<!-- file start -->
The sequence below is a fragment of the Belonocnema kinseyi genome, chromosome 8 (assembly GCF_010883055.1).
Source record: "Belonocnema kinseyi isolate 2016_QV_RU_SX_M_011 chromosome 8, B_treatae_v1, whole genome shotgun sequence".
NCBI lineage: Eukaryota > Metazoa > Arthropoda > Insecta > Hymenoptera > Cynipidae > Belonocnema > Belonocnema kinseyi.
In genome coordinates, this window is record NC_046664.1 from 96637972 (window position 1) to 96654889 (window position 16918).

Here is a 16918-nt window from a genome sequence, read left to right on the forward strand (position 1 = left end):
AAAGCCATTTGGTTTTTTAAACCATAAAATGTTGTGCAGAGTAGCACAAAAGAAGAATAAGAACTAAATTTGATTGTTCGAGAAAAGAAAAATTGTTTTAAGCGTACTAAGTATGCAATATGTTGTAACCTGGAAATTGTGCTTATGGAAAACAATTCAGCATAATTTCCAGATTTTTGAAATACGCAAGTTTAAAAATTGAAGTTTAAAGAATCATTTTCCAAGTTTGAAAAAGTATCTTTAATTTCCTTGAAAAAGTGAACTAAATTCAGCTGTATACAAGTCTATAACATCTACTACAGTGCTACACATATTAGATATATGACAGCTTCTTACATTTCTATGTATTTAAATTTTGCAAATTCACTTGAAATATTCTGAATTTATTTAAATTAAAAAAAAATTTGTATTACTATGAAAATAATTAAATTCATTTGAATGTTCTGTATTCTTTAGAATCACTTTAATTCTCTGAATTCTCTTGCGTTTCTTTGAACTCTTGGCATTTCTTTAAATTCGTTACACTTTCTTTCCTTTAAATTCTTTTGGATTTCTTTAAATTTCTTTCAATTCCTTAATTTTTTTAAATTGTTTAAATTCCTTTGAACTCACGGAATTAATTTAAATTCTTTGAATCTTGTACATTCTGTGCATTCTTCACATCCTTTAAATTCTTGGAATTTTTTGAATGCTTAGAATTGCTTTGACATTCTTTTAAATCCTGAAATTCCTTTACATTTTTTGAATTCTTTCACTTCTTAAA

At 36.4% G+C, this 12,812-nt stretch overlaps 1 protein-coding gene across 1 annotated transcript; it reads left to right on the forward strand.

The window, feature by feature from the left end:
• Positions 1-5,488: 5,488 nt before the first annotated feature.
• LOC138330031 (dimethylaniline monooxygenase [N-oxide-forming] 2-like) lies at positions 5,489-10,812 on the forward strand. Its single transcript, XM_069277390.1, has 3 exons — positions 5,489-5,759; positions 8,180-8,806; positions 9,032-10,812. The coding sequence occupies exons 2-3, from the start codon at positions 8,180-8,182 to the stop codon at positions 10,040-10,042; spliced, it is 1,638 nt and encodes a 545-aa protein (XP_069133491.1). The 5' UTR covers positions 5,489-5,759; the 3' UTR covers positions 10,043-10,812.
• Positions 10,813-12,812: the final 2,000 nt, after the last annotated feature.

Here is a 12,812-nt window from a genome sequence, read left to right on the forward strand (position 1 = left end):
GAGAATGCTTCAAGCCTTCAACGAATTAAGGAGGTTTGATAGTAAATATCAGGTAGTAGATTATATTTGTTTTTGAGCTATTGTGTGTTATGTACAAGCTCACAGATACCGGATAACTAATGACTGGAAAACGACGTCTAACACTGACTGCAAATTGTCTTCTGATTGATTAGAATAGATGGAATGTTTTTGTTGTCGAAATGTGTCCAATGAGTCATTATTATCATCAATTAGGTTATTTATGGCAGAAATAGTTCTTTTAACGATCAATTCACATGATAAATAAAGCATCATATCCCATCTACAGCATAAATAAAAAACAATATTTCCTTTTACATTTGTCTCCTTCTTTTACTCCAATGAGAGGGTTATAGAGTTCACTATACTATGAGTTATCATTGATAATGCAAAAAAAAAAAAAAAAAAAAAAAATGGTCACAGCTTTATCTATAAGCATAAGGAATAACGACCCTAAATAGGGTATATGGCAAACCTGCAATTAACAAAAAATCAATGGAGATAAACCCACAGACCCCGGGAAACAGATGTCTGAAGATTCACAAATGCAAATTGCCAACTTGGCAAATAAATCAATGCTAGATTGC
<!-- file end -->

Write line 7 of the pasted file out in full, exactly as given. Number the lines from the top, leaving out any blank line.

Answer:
At 36.4% G+C, this 12,812-nt stretch overlaps 1 protein-coding gene across 1 annotated transcript; it reads left to right on the forward strand.